Analysis of patient groups showed that overall, as well as avoidable, ordering of investigations was higher for patients 60 years in comparison with the younger patients, for patients staying in hospital for >5 days and for patients who died or were discharged without a definite diagnosis. Investigations ordered by consultants and senior residents were more in comparison with those by junior residents (see table 1). However, the number of avoidable tests ordered did not differ significantly between senior and junior trainees, but the percentage of avoidable investigations requested by junior residents was higher. Of all patients we studied none (100%) had any medical insurance to cover costly investigation ordered to them (see table 2 for average cost of investigations). Furthermore none of the patients knew ADR related to ordered investigations.
There were only 6 noninvasive procedures out of 42 total procedures. These 6 noninvasive procedures account for 291 total investigations out of total 2653 investigations, i.e. only 10.9%. Additionally, in 72 patients minimum one of noninvasive investigation was done out of 90 patients.
It was seen that many investigation were used more than once in same patient but they were according to rational use, i.e. Haemogram was advised on an average 3 times to same patient but it was rational because it was essential for prognosis of disease. At the same time, few investigations were advised twice or thrice from same patient who only required once. For example USG, X-ray, Malaria parasite, Bone marrow aspiration were seen advised more than once in some patients which could be avoidable.


Patient of geriatric age groups, and those who are hospitalized for many days and increased case difficulty to establish a diagnosis were factors independently associated with overuse of laboratory tests. We found that there is no set guideline for laboratory investigations, physicians themselves decide to order investigations which may be rational or irrational. We must have at least most logic based flow chart or algorithm in all investigations for diagnosis.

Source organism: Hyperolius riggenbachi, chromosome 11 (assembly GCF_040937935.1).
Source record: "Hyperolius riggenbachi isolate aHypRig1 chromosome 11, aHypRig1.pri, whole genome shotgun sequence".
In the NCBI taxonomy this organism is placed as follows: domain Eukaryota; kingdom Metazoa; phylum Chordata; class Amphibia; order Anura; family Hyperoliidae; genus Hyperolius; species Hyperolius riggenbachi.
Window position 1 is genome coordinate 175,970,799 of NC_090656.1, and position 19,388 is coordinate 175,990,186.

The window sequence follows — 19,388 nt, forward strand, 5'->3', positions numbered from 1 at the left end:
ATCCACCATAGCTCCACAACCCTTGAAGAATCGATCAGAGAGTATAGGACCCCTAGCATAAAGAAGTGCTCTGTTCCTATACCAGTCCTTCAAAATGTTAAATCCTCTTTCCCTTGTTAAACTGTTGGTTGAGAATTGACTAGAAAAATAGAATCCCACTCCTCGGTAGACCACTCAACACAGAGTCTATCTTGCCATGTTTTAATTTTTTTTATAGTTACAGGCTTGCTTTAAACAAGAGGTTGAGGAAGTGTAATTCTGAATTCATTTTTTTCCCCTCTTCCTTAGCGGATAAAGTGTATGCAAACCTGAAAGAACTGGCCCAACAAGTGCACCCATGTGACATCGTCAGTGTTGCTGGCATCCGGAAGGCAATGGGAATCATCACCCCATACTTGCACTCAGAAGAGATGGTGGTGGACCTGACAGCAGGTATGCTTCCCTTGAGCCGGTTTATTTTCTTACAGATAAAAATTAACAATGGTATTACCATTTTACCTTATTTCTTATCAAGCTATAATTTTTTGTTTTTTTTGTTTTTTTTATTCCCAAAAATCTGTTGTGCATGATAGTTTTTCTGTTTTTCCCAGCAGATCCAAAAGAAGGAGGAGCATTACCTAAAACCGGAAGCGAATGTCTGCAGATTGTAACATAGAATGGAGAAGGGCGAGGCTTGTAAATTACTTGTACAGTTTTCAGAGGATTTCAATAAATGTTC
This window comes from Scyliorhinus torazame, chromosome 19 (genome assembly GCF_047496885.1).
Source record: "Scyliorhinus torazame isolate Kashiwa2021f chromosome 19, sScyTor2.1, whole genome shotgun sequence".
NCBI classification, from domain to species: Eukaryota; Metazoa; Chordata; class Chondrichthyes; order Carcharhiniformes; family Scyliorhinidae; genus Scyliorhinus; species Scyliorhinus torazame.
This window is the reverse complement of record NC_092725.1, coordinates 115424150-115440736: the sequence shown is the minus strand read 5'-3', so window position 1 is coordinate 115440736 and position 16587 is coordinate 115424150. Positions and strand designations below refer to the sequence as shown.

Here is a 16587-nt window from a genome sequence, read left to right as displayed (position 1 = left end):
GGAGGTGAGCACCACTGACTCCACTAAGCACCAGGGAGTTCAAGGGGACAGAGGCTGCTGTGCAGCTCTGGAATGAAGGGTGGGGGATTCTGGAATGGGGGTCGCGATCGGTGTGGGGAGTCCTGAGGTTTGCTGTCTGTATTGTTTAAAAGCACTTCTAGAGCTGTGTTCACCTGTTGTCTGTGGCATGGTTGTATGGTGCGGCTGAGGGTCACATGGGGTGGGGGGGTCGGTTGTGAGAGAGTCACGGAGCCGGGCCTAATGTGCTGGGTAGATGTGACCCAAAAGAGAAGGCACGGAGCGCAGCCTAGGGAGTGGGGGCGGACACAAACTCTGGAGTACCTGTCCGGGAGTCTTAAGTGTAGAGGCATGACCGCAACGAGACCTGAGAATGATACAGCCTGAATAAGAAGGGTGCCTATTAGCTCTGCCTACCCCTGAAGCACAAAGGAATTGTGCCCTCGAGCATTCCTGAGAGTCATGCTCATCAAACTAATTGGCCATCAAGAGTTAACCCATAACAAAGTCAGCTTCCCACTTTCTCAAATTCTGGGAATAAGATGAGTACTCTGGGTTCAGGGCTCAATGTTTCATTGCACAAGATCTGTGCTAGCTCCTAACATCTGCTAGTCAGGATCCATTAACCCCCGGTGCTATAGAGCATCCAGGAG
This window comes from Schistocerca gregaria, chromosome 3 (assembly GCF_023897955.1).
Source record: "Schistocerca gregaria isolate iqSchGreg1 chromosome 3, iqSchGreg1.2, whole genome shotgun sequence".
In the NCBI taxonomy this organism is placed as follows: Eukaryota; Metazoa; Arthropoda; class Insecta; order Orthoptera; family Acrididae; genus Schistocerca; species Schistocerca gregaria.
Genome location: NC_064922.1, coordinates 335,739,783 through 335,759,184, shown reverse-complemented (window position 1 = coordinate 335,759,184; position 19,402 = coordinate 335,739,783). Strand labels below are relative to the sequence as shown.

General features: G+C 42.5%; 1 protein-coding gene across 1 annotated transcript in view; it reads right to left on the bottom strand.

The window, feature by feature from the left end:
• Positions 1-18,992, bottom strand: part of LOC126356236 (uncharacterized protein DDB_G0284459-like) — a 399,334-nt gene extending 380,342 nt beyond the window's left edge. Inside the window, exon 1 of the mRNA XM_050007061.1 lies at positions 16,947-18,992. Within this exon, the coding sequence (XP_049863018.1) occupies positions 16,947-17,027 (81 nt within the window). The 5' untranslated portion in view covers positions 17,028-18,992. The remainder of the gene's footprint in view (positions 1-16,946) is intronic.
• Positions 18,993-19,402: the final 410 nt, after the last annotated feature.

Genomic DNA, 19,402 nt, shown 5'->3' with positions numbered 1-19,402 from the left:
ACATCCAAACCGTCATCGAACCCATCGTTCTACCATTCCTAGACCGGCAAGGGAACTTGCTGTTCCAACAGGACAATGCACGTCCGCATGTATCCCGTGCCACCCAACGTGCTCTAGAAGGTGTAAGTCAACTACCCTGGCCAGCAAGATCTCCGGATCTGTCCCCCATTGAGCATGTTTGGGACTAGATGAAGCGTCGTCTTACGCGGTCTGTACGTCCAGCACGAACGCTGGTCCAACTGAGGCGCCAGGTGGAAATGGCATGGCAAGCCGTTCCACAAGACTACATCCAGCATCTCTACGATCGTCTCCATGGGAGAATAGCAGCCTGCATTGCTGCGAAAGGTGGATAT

Our results are in consonance with other similar studies (Miyakis S et al; Ruangkanchanasetr S). Reasons for unnecessary testing may include overzealous documentation, medicolegal considerations, fear of malpractice, excessive use of tests for monitoring treatment and progress or in searches for unforeseen problems, fear of censure by seniors, entertainment of obscure diagnoses, abnormal prior test results, increase in automation, contacts with private investigations labs, building of a personal data base, public relations, and profit, in addition to valid clinical indications. On obtaining abnormal test result, doctors go for more investigations, not knowing that about 5% results are outside reference range (Tierney WM et al & Bulusu S).
This practice has led to decreased utilization of the basic skills of history taking and physical examination (Shankar PR et al). It affects the quality of patient care as ‘quality’ is meeting the needs and expectations of those whom we serve, most efficiently, with a minimum of waste. Inappropriate uses of laboratory services impose a burden not only on the patient but also on the healthcare system as a whole (van Walraven C et al). Investigation check list which is common in some private hospital should be available in Government tertiary hospital. WHO should publish guidelines for good rational use of investigations like guideline available for rational use of medications (Tisonova J et al).